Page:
Beautician to close longtime Moorhead beauty school
MOORHEAD - Rita Dickelman has spent the past three and a half decades swatting away one version or another of the same none-too-flattering assessment of her profession: "It's just cutting hair."...
MOORHEAD - Rita Dickelman has spent the past three and a half decades swatting away one version or another of the same none-too-flattering assessment of her profession: "It's just cutting hair."
She's worked at Ingenue Beauty School (for many years as Rita's Moorhead Beauty College) since 1976 and has run the place since 1977.
Barring a last-minute buyer, she's set to close next month, slowed by the economy, a handful of family health concerns, and the grind of paperwork.
She's helped launch the careers of thousands of students who have come through her doors. And, as she tells it, it's a mistake to pigeonhole her 35-year run as a story of "just" anything.
A story of providence
It is, in part, a story of providence, sparked by an opportunity Dickelman ascribes to divine intervention. The Barnesville native was 25 at the time and living with her sister in St. Paul. Her brother-in-law was a minister-in-training, and Dickelman was attending a beauty school owned by one of his parishioners.
One day, the parishioner approached her with an offer. "Rita," he asked, "how would you like to own your own school?" He had a branch in Moorhead he was looking to sell. She agreed to work there for a year and then take over.
She'd hardly set foot in the school before the day she started working there but felt like she'd been handed a prime chance to pursue her love of teaching (she started an education program at Minnesota State University Moorhead but didn't finish) and her love of hairstyling.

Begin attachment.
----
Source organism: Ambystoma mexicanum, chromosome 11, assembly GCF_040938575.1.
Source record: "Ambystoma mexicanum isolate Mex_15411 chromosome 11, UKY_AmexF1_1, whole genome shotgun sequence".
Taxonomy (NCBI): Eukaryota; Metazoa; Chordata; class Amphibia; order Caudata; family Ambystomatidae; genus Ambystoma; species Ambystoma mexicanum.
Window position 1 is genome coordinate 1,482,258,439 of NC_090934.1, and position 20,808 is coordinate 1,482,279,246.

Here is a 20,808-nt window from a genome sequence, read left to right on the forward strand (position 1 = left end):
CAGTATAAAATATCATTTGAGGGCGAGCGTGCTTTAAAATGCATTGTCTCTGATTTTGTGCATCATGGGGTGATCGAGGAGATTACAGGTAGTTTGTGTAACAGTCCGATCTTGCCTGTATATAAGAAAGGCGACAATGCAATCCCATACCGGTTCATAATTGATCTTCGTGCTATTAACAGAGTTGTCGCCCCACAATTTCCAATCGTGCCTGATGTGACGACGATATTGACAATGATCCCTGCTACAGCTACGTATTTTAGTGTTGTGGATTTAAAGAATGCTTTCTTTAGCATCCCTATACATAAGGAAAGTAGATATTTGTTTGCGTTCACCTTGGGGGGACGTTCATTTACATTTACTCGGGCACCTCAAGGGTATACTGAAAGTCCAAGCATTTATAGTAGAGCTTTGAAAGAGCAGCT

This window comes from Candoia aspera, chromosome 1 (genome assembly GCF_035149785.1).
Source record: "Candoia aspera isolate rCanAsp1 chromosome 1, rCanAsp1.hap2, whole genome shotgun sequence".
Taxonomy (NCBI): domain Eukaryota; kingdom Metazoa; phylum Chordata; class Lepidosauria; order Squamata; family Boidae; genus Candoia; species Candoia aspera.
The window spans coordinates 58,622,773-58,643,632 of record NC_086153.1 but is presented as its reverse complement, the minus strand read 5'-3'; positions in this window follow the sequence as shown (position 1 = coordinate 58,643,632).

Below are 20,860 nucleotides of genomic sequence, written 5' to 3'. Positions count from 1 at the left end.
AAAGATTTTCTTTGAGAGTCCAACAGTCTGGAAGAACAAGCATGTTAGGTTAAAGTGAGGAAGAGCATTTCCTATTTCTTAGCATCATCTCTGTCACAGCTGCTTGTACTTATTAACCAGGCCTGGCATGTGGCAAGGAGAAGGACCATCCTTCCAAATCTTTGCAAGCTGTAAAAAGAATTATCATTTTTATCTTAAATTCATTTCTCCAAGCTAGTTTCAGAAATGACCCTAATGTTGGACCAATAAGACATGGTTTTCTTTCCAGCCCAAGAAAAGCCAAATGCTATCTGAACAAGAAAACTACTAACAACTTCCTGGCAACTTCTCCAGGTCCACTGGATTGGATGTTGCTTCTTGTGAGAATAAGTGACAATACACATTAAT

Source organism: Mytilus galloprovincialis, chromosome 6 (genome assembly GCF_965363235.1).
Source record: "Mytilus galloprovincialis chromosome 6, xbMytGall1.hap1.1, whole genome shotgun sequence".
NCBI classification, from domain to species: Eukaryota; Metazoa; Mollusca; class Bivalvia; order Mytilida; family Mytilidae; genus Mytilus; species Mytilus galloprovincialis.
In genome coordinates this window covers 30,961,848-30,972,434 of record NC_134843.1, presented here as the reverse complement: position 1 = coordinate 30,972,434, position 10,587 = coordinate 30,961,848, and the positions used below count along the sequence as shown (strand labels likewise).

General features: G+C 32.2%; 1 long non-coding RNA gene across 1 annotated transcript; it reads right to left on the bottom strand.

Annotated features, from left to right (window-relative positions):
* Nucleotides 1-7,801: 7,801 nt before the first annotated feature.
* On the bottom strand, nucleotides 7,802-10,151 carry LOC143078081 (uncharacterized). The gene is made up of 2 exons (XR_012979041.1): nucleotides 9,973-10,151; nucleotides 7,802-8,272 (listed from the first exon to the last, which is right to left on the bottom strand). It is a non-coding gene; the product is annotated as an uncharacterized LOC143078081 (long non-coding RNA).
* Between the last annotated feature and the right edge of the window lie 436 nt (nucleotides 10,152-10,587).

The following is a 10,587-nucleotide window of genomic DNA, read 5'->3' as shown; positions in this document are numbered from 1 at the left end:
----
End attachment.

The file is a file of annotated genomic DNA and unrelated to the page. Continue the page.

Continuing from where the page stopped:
"I feel very, very firm that the man upstairs - that I have had my path given to me, handed to me, and I've run with it," she said.
On July 1, 1977, she took over as owner. It was her birthday, and she figured it was the best present she could get.
Dickelman has seen the last 35 years of pop culture play out on the tops of her clients' heads, from Farrah Fawcett's shag to Princess Diana's pageboy to Jennifer Aniston's Rachel. They come, they go, and sometimes they come back.
"I always tell my students, 'Learn it, because you're going to need it one day,' " she said. "New fads, new fashions, they all come in circles."
That's one of the reasons beauty school is a lot more work than some people might think: Minnesota licensing guidelines alone, she says, require expertise on 300 styles and 54 perms. Continuing education and a constant eye for what's new are a must, she said.
"One of the nice things about this profession is you should never get bored with it, because it's constantly changing," she said.
It is at some points a comedy in the classic sense of the term - awash in proms, weddings and celebrations - and at others a tragedy.
"We see people at their lowest moments; we see people at their highest highs," she said. "We see people at all walks of life, all the things they do. We starting cutting their hair when you're young getting school cuts, and we also do the hair when a person dies."
Much like a doctor needs a bedside manner, Dickelman says, a stylist needs a warm personality. It's no coincidence, she says, that hers is one of just a few professions in which one has license to touch. Some clients come in crying. Some want to talk.